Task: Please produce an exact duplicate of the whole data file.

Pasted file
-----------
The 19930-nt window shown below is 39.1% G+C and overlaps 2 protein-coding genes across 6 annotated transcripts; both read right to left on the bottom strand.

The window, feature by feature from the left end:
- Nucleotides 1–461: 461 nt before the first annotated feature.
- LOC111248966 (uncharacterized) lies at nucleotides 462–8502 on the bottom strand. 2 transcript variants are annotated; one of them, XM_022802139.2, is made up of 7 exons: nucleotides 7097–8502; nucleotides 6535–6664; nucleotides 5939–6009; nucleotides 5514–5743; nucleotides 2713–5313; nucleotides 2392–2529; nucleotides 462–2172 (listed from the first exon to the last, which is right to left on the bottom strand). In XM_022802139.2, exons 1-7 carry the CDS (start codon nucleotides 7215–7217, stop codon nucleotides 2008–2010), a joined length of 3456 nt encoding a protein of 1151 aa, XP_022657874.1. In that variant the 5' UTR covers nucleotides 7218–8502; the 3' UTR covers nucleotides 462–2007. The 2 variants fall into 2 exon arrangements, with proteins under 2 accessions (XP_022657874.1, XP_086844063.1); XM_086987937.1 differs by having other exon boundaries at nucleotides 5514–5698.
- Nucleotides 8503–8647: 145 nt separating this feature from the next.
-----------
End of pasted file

The 19930-nt window shown below is 39.1% G+C and overlaps 2 protein-coding genes across 6 annotated transcripts; both read right to left on the bottom strand.

The window, feature by feature from the left end:
- Nucleotides 1–461: 461 nt before the first annotated feature.
- LOC111248966 (uncharacterized) lies at nucleotides 462–8502 on the bottom strand. 2 transcript variants are annotated; one of them, XM_022802139.2, is made up of 7 exons: nucleotides 7097–8502; nucleotides 6535–6664; nucleotides 5939–6009; nucleotides 5514–5743; nucleotides 2713–5313; nucleotides 2392–2529; nucleotides 462–2172 (listed from the first exon to the last, which is right to left on the bottom strand). In XM_022802139.2, exons 1-7 carry the CDS (start codon nucleotides 7215–7217, stop codon nucleotides 2008–2010), a joined length of 3456 nt encoding a protein of 1151 aa, XP_022657874.1. In that variant the 5' UTR covers nucleotides 7218–8502; the 3' UTR covers nucleotides 462–2007. The 2 variants fall into 2 exon arrangements, with proteins under 2 accessions (XP_022657874.1, XP_086844063.1); XM_086987937.1 differs by having other exon boundaries at nucleotides 5514–5698.
- Nucleotides 8503–8647: 145 nt separating this feature from the next.